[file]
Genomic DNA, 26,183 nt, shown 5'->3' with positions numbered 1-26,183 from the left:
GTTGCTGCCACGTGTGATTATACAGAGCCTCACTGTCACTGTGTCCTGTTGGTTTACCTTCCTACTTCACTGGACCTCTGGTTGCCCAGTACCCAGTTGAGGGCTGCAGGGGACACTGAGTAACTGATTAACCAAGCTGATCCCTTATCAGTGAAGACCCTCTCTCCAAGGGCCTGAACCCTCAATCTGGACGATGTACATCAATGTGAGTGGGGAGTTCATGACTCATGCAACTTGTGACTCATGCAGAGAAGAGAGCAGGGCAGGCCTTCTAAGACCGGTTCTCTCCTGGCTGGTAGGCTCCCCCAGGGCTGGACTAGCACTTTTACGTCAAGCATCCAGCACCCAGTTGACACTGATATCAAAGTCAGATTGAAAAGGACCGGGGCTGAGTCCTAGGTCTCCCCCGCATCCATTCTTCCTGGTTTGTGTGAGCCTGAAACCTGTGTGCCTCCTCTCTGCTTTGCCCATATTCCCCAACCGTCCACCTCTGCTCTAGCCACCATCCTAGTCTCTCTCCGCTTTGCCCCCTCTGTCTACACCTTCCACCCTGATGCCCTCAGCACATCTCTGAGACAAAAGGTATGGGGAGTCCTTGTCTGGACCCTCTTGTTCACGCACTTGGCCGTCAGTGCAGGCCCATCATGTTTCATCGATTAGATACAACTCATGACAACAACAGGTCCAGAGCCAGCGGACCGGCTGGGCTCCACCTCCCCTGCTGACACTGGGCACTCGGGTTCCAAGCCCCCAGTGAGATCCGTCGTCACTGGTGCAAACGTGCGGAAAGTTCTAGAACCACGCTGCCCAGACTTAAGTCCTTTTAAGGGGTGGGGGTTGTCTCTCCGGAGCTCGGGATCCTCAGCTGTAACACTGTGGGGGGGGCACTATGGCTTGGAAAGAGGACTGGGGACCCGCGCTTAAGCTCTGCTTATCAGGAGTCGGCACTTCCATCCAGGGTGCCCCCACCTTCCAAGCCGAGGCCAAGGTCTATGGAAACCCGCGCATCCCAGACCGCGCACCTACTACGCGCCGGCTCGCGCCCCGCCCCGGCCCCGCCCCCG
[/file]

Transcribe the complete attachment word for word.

Genomic DNA, 26,183 nt, shown 5'->3' with positions numbered 1-26,183 from the left:
GTTGCTGCCACGTGTGATTATACAGAGCCTCACTGTCACTGTGTCCTGTTGGTTTACCTTCCTACTTCACTGGACCTCTGGTTGCCCAGTACCCAGTTGAGGGCTGCAGGGGACACTGAGTAACTGATTAACCAAGCTGATCCCTTATCAGTGAAGACCCTCTCTCCAAGGGCCTGAACCCTCAATCTGGACGATGTACATCAATGTGAGTGGGGAGTTCATGACTCATGCAACTTGTGACTCATGCAGAGAAGAGAGCAGGGCAGGCCTTCTAAGACCGGTTCTCTCCTGGCTGGTAGGCTCCCCCAGGGCTGGACTAGCACTTTTACGTCAAGCATCCAGCACCCAGTTGACACTGATATCAAAGTCAGATTGAAAAGGACCGGGGCTGAGTCCTAGGTCTCCCCCGCATCCATTCTTCCTGGTTTGTGTGAGCCTGAAACCTGTGTGCCTCCTCTCTGCTTTGCCCATATTCCCCAACCGTCCACCTCTGCTCTAGCCACCATCCTAGTCTCTCTCCGCTTTGCCCCCTCTGTCTACACCTTCCACCCTGATGCCCTCAGCACATCTCTGAGACAAAAGGTATGGGGAGTCCTTGTCTGGACCCTCTTGTTCACGCACTTGGCCGTCAGTGCAGGCCCATCATGTTTCATCGATTAGATACAACTCATGACAACAACAGGTCCAGAGCCAGCGGACCGGCTGGGCTCCACCTCCCCTGCTGACACTGGGCACTCGGGTTCCAAGCCCCCAGTGAGATCCGTCGTCACTGGTGCAAACGTGCGGAAAGTTCTAGAACCACGCTGCCCAGACTTAAGTCCTTTTAAGGGGTGGGGGTTGTCTCTCCGGAGCTCGGGATCCTCAGCTGTAACACTGTGGGGGGGGCACTATGGCTTGGAAAGAGGACTGGGGACCCGCGCTTAAGCTCTGCTTATCAGGAGTCGGCACTTCCATCCAGGGTGCCCCCACCTTCCAAGCCGAGGCCAAGGTCTATGGAAACCCGCGCATCCCAGACCGCGCACCTACTACGCGCCGGCTCGCGCCCCGCCCCGGCCCCGCCCCCG